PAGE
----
Earth Guardians began as an accredited high school in Maui, Hawaii in 1992, focusing on environmental awareness and action in its core curriculum. Students studied the history of social movements and took action to restore sandalwood forests and shut down the toxic practice of burning sugar cane. The school became recognized throughout the Hawaiian Islands and beyond, with the Dalai Lama presenting the Children's Torch of Hope to twenty-five Earth Guardian students.
Seeing the need to empower and give voice to a wider audience prompted Earth Guardians to relocate to Colorado in 1997 and engage more young people in programs to empower and amplify their voice. Earth Guardians began teaching youth about the involvement in political action and activism, working to stop the spraying of pesticides in public parks, establishing an environmental fee on plastic bags, advocating for municipalizing Boulder's energy grid, and helping to achieve a moratorium on fracking. Earth Guardians received a great deal of press and attention for local actions, allowing the organization to expand into national and international work.
Now with thousands of engaged youth on six continents, Earth Guardians has given youth a voice and direction worldwide in order to become effective leaders and make measurable change in their communities. Earth Guardians is developing the resources to build a stronger collaborative network and cultivate this large wave of youth engagement.
Often when struggling with the daunting and discouraging environmental issues confronting humanity, I reflect on the strategy of the Jains and its central teaching of nonviolence. While this religious approach may not suit all, I believe there are some principles which could be shared more broadly to become part of the foundation of a sustainable future built on principles of respect, compassion, and discipline. This week, I consider the Jain Festivals of Paryushan and Das-Lakshan.
I’m sitting cross-legged, yogi-like, meditating next to a small pond in an endless forest under an endless sky, bathing in the brilliant light of the moon and a smattering of stars, letting my brain, mind, and soul wander in and out of conscious thought, body chilled, but stilled, by the night’s crisp breeze. The hour is unknown, the date forgotten, all responsibilities of my daily life nothing but a wrinkle in a seemingly long ago time. As I slowly, slowly, lift my gaze across the fallen night, I begin to have what can only be described as a spiritual, organic, out-of-body experience; taking in tree, grass, earth, water, feeling every pore and molecule of my body pulsing to the rhythm of nature, my eyes fix straight across the moonlit twilight, and, as if by forces of magic, or perhaps just the totality of inner serenity, I see a face. An ancient, chillingly familiar, yet unknown visage, that I immediately, without thinking, or comprehending, perhaps from the deepest nodes of my mammalian mind, connect as my hominid ancestor. I know this without knowing, believe it without reasoning, and sense that really, it, and I, are looking deeply into myself. We regard each other attentively… wistfully. A few seconds pass… or perhaps a span of eons. A shiver is sent down my spine. The wind blows its soft breath. I close my eyes. It disappears. I feel changed. Bettered. At peace.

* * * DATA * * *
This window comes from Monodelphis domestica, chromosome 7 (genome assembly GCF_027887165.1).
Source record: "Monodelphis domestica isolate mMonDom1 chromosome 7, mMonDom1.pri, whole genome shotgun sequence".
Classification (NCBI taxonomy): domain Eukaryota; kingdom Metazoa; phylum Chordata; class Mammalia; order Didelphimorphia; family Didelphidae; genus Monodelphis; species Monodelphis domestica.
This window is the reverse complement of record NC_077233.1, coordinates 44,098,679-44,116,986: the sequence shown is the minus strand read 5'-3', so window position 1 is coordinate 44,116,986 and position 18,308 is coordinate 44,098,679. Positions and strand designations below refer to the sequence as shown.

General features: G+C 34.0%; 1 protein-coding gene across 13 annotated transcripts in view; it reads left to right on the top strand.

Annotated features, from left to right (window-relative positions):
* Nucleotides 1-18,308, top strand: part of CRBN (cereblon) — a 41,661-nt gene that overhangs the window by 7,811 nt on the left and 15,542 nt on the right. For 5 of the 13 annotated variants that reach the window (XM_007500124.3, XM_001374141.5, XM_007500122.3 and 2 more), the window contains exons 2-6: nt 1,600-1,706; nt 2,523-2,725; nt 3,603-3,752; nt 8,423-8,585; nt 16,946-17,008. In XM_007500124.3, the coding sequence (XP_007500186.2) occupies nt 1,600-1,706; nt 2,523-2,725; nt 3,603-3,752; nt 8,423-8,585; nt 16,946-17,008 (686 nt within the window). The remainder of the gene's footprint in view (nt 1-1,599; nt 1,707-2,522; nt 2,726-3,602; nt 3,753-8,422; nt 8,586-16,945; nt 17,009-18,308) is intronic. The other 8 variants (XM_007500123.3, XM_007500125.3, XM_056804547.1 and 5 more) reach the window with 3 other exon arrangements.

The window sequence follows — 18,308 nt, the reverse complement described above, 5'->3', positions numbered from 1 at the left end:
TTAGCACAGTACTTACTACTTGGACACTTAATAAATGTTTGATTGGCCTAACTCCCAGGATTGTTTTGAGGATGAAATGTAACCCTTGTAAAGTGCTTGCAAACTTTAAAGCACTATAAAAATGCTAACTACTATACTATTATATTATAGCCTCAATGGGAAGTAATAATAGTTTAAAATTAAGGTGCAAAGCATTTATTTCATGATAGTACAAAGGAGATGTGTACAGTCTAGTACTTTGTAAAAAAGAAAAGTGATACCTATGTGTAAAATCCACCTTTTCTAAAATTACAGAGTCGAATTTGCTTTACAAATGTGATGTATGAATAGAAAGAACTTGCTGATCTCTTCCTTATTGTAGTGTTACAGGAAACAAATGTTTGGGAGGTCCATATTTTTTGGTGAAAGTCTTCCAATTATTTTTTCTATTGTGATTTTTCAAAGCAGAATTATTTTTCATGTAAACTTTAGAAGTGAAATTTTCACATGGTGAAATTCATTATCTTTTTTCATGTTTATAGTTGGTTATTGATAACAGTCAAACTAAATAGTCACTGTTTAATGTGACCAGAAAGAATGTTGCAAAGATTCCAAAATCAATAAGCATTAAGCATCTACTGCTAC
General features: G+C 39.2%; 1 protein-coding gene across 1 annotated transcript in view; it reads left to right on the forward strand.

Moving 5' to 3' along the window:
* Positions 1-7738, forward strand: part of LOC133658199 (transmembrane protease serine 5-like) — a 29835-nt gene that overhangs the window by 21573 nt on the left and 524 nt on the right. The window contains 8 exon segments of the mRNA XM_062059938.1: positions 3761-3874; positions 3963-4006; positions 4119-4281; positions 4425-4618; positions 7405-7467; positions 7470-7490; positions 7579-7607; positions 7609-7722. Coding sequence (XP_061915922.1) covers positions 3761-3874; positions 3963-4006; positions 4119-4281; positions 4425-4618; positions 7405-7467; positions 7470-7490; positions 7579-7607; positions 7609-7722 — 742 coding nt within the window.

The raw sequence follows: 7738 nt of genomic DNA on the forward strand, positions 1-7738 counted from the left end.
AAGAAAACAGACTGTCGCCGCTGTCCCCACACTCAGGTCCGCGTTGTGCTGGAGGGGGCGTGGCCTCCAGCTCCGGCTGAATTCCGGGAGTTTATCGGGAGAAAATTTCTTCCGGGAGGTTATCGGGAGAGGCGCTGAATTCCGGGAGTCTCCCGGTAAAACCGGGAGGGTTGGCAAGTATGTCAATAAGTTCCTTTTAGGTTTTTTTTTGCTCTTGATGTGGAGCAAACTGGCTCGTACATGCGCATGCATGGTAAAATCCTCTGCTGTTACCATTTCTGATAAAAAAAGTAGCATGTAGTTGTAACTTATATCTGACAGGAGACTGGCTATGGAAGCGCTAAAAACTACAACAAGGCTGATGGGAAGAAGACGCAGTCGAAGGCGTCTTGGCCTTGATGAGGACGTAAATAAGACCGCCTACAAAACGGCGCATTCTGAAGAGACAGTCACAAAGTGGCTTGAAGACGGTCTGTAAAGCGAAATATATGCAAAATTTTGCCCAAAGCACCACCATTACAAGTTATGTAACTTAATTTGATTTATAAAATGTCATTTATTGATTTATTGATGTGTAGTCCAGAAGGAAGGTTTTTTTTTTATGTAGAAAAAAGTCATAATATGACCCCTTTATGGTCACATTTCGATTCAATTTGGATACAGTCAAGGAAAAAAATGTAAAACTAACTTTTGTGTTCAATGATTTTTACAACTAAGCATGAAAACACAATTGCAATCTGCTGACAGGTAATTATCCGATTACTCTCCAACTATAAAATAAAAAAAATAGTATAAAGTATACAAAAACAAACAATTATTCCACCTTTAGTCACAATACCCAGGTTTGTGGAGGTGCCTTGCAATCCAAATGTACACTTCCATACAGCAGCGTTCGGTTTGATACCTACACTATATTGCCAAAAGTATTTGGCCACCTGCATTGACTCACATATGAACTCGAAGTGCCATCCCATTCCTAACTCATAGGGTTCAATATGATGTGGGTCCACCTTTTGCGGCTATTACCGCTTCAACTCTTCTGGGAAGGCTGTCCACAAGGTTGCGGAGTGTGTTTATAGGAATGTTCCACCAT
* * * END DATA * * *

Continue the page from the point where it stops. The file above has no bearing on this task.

Often when struggling with the daunting and discouraging environmental issues confronting humanity, I reflect on the strategy of the Jains and its central teaching of nonviolence. While this religious approach may not suit all, I believe there are some principles which could be shared more broadly to become part of the foundation of a sustainable future built on principles of respect, compassion, and discipline. This week, Maneka Sanjay Gandhi introduces ahimsa –the central, non-violence duty of Jainism.
– Dr. Sulekh C. Jain
Is humanity nothing more than a cancer on the planet, consuming its host until it is gone, guaranteeing its own destruction in the process? A quick glance at the effects of our behavior might lead us to say yes. But looks can be deceiving. Nature shows us that what is destructive on one level can also be part of a larger process of change that creates new forms of value at another level... To check the facts in the video, please go to http://www.climatehealers.org/facts Learn more at http://www.climatehealers.org/booksRead more
by William Ophuls
Specialists without spirit, sensualists without heart; this nullity imagines that it has attained a level of civilization never before achieved. Max Weber(1)
Tracing the history of the human race over the past 15,000 years, historian Ian Morris concludes that humanity faces a stark choice between “Singularity” or “Nightfall”—that is, between total technological mastery or utter apocalyptic ruin.(2) In short, between utopia or oblivion, as anticipated half a century ago by Buckminster Fuller.(3)
The path to oblivion is well marked. If a sufficiently large asteroid hits the earth, a remote possibility in the short term, the human race will go the way of the dinosaurs in a mass extinction event. If madmen in charge of nations decide to launch thermonuclear war, unfortunately not such a remote possibility, a nuclear winter could accomplish roughly the same end. And if current ecological trends are allowed to run their course, a lethal cocktail of pollution, disease, depletion, degradation, and destruction accompanied by economic collapse, social turmoil, and political violence will produce almost the same outcome.
Watch Rev. Michael Curry from North Carolina give a powerful sermon at the wedding of Prince Harry and Meghan Markle.